Dr Simon Gicharu founder of Mount Kenya University

Dr Simon Gicharu  founder of Mount Kenya University

By Elizabeth Buhungiro
Sep. 22, 2015 (All Africa Global Media) -- Dr Simon Gicharu is the founder of Mount Kenya University. With 16 centres and campuses in East and Central Africa, including Rwanda, Mount Kenya University is one of the largest private universities in the two regions. This year, Dr Gicharu scooped the Eastern Africa EY Entrepreneur of the Year, and was inducted into the World Entrepreneur of the Year Hall of Fame. He spoke to Business Times' Elizabeth Buhungiro about his entrepreneurship journey:
How did your entrepreneurship journey begin?
Having acquired a Bachelor of Education from Jomo Kenyatta University in 1990, I was taken on as a part-time lecturer. I also taught applied mathematics at Thika Technical Training Institute (TTTI). However, I had always admired the hard work my father and his peers put into their small businesses. Therefore, I started the Kenya Entrepreneurship Promotion Programme (KEPP) to support them.
In 1995, I got a British Aid to Small Enterprises (BASE) scholarship for a three-month short course on how to manage enterprise development at Cranfield University. On my return, I discovered that I had been suspended from my job because I had not formally asked for leave.
Jobless, with a young family to cater for, I decided to venture into self-employment to earn a living.
How were you able to afford to start a business?
I started small... My initial start-up capital amounted to Ksh20,000 ($220), which was personal savings. Initially, I bought an old pickup truck and I started selling milk. I must say it felt demeaning. I had been lecturer only a few months before, but now here I was, lifting crates of milk. However, I continued to draw inspiration from my father, who had always worked hard to put food on the table.
Why invest in education?
Education had always been my passion. I loved education so much so that even when I became an entrepreneur, it was my sector of choice. Even while I was doing the milk business, I was still training young entrepreneurs through KEPP. This was in the mid-90s when computer literacy was beginning to take shape. To equip young people in our locality with computer skills I bought two computers and a generator because I was operating in a rural setting with no electricity.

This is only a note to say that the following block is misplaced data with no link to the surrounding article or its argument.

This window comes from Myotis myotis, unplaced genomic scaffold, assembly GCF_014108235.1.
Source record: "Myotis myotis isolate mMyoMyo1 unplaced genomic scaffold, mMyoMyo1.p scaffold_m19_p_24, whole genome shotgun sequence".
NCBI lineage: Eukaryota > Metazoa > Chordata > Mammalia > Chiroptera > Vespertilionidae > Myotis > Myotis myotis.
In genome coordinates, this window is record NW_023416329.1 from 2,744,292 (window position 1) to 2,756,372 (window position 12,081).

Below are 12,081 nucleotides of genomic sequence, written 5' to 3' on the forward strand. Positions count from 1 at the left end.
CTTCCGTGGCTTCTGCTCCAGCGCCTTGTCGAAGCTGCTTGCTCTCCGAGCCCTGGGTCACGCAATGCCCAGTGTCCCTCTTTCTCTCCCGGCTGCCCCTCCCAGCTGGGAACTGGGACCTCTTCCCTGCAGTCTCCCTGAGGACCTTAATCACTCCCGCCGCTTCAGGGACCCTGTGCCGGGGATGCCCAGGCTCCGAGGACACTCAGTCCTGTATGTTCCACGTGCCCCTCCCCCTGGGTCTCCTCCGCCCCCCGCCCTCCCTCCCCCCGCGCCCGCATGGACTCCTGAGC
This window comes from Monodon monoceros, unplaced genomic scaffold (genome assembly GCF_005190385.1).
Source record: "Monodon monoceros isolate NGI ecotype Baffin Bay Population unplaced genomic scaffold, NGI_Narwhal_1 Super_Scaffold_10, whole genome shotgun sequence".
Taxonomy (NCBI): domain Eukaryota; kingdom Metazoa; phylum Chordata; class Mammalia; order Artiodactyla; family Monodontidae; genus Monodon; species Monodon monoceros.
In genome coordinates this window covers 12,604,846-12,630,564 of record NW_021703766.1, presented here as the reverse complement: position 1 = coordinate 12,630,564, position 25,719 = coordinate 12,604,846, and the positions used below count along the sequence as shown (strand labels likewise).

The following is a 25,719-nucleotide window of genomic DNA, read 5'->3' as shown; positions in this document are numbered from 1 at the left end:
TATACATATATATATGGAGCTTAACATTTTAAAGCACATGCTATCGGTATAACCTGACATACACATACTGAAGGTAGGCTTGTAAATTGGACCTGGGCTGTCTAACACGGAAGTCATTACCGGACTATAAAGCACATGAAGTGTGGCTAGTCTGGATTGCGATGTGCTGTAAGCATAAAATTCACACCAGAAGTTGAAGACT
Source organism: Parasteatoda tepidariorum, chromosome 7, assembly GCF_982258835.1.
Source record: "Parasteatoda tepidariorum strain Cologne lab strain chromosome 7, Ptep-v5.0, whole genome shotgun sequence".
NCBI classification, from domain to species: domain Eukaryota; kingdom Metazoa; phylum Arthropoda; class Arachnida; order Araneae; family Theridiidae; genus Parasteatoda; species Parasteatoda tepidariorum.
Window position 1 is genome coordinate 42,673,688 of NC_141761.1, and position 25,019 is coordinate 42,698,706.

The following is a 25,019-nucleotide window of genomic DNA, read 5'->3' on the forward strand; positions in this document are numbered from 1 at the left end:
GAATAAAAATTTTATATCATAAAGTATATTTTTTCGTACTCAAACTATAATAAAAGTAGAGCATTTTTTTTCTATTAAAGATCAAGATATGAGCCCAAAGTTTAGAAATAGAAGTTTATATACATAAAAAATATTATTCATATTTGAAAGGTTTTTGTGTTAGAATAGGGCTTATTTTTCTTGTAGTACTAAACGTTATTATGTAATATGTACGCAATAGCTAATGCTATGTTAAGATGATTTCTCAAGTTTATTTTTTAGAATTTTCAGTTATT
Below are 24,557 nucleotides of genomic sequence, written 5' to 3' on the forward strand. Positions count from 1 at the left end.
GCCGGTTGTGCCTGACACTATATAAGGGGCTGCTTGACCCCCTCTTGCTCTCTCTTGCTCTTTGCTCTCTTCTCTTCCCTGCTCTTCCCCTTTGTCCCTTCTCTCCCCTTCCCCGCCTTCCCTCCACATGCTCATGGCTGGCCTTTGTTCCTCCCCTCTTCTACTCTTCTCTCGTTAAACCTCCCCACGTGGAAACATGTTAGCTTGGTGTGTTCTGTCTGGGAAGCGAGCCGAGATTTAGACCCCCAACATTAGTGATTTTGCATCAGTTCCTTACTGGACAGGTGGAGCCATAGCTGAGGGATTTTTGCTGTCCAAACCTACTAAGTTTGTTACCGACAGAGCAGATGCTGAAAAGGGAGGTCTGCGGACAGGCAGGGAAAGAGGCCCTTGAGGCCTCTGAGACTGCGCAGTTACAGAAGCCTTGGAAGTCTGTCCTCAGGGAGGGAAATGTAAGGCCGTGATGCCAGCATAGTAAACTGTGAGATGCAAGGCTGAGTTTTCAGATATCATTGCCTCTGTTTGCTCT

Tell us about Mount Kenya University
I wanted to make the computer training formal, but it was clear that with two computers I would not make it. In 2000, I rented a room at TTTI, bought three more computers and started Thika School of Management Studies. I collaborate with Kenya Institute of Management for accreditation. However, I realised later that management courses were not attracting students. So, I decided to introduce health sciences, in 2003 and changed the name of the school to Thika Institute of Technology. The following year, I used my savings, school fees and a bank loan and moved the school to new premises.
In 2008, I applied and was granted permission to convert it to a university, and the university got a charter in 2011.
Any lessons from your entrepreneurship journey?
I have learnt many things; first, starting and maintaining a business requires critical thinking, persistence and focus. You have to be focused, like a lion chasing its prey, when you are still trying to grow the business.
Many opportunities may come your way, but you have to ask yourself how they will benefit the business. Another important thing is humility. You will always need people no matter how successful you are. Success requires being associated with people. Therefore, stay grounded no matter what you achieve.
Why did you decide to invest in Rwanda?
The return of the East African Community made it easy to work and invest in the different countries in the region. I was attracted to Rwanda because I had read some World Bank reports about the ease with which one could start and do business in the country. Moreover, Rwanda has a streamlined, well-structured and functioning system. Once you comply with the law, nobody will bother you.
In your view, when can one be considered as successful?
Most people think that you are successful when you have a lot of money. However, success is all about self-actualisation. You can say you are successful when what you have pursued is now a legacy and when other people's lives are better because of what you started. Personally, when I see students from Mount Kenya University building their careers and lives, I consider myself successful.
On becoming a teacher
During my school days, teachers had a good life. I used to admire their children and the way they looked nourished and smartly dressed. I wished for that kind of life and, that is why I decided to become a teacher.
Growing up in central Kenya
I was born in December 1964, in a rural village called Gathiruini in Central Province, Kenya. I am the firstborn of seven children. My parents are peasant farmers. For my primary and lower secondary, I had to walk about 15 kilometres to school, but joined a boarding school in high school. My father would pay school fees using income from coffee farming, but it was not enough. Therefore, my siblings and I used to pick coffee in people's farms to supplement it.

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